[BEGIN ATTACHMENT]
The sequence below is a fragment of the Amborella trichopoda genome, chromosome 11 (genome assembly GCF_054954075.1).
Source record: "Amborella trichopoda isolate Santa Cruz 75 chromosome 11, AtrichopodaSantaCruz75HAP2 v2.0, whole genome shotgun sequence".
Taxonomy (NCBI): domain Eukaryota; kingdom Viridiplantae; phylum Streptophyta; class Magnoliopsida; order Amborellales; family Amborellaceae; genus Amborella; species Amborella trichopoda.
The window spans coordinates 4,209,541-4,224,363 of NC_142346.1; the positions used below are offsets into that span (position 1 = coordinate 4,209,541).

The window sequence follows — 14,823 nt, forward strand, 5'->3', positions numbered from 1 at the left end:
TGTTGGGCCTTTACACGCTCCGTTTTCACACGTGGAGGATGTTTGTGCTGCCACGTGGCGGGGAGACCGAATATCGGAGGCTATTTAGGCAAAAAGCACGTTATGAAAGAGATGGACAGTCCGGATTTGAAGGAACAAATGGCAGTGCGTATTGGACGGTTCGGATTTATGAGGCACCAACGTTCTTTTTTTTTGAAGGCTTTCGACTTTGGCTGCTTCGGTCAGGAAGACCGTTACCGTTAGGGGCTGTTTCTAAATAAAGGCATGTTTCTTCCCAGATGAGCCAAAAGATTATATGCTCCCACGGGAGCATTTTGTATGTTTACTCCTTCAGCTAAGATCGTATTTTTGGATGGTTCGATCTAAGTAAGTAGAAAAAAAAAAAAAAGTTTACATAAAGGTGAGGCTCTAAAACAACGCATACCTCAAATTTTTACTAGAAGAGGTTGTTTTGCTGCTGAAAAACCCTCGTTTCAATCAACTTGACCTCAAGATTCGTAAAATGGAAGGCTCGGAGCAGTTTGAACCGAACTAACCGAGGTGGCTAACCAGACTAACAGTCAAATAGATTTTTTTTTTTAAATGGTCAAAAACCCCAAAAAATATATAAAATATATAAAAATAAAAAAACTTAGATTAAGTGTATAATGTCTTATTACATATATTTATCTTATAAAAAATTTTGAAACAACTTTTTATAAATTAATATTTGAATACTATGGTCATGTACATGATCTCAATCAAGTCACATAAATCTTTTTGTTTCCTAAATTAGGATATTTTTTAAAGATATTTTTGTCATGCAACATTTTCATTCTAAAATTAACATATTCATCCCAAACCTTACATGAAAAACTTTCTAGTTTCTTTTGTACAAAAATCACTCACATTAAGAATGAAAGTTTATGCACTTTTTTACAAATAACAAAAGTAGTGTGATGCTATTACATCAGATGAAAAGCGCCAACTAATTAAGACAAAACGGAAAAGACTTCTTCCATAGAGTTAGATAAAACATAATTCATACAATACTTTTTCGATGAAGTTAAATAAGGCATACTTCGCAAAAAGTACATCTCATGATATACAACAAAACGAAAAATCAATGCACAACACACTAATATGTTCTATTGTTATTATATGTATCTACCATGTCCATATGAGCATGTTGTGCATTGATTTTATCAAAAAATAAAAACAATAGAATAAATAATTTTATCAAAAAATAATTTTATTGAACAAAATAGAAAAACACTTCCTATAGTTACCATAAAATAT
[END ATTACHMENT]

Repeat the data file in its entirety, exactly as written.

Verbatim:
The sequence below is a fragment of the Amborella trichopoda genome, chromosome 11 (genome assembly GCF_054954075.1).
Source record: "Amborella trichopoda isolate Santa Cruz 75 chromosome 11, AtrichopodaSantaCruz75HAP2 v2.0, whole genome shotgun sequence".
Taxonomy (NCBI): domain Eukaryota; kingdom Viridiplantae; phylum Streptophyta; class Magnoliopsida; order Amborellales; family Amborellaceae; genus Amborella; species Amborella trichopoda.
The window spans coordinates 4,209,541-4,224,363 of NC_142346.1; the positions used below are offsets into that span (position 1 = coordinate 4,209,541).

The window sequence follows — 14,823 nt, forward strand, 5'->3', positions numbered from 1 at the left end:
TGTTGGGCCTTTACACGCTCCGTTTTCACACGTGGAGGATGTTTGTGCTGCCACGTGGCGGGGAGACCGAATATCGGAGGCTATTTAGGCAAAAAGCACGTTATGAAAGAGATGGACAGTCCGGATTTGAAGGAACAAATGGCAGTGCGTATTGGACGGTTCGGATTTATGAGGCACCAACGTTCTTTTTTTTTGAAGGCTTTCGACTTTGGCTGCTTCGGTCAGGAAGACCGTTACCGTTAGGGGCTGTTTCTAAATAAAGGCATGTTTCTTCCCAGATGAGCCAAAAGATTATATGCTCCCACGGGAGCATTTTGTATGTTTACTCCTTCAGCTAAGATCGTATTTTTGGATGGTTCGATCTAAGTAAGTAGAAAAAAAAAAAAAAGTTTACATAAAGGTGAGGCTCTAAAACAACGCATACCTCAAATTTTTACTAGAAGAGGTTGTTTTGCTGCTGAAAAACCCTCGTTTCAATCAACTTGACCTCAAGATTCGTAAAATGGAAGGCTCGGAGCAGTTTGAACCGAACTAACCGAGGTGGCTAACCAGACTAACAGTCAAATAGATTTTTTTTTTTAAATGGTCAAAAACCCCAAAAAATATATAAAATATATAAAAATAAAAAAACTTAGATTAAGTGTATAATGTCTTATTACATATATTTATCTTATAAAAAATTTTGAAACAACTTTTTATAAATTAATATTTGAATACTATGGTCATGTACATGATCTCAATCAAGTCACATAAATCTTTTTGTTTCCTAAATTAGGATATTTTTTAAAGATATTTTTGTCATGCAACATTTTCATTCTAAAATTAACATATTCATCCCAAACCTTACATGAAAAACTTTCTAGTTTCTTTTGTACAAAAATCACTCACATTAAGAATGAAAGTTTATGCACTTTTTTACAAATAACAAAAGTAGTGTGATGCTATTACATCAGATGAAAAGCGCCAACTAATTAAGACAAAACGGAAAAGACTTCTTCCATAGAGTTAGATAAAACATAATTCATACAATACTTTTTCGATGAAGTTAAATAAGGCATACTTCGCAAAAAGTACATCTCATGATATACAACAAAACGAAAAATCAATGCACAACACACTAATATGTTCTATTGTTATTATATGTATCTACCATGTCCATATGAGCATGTTGTGCATTGATTTTATCAAAAAATAAAAACAATAGAATAAATAATTTTATCAAAAAATAATTTTATTGAACAAAATAGAAAAACACTTCCTATAGTTACCATAAAATAT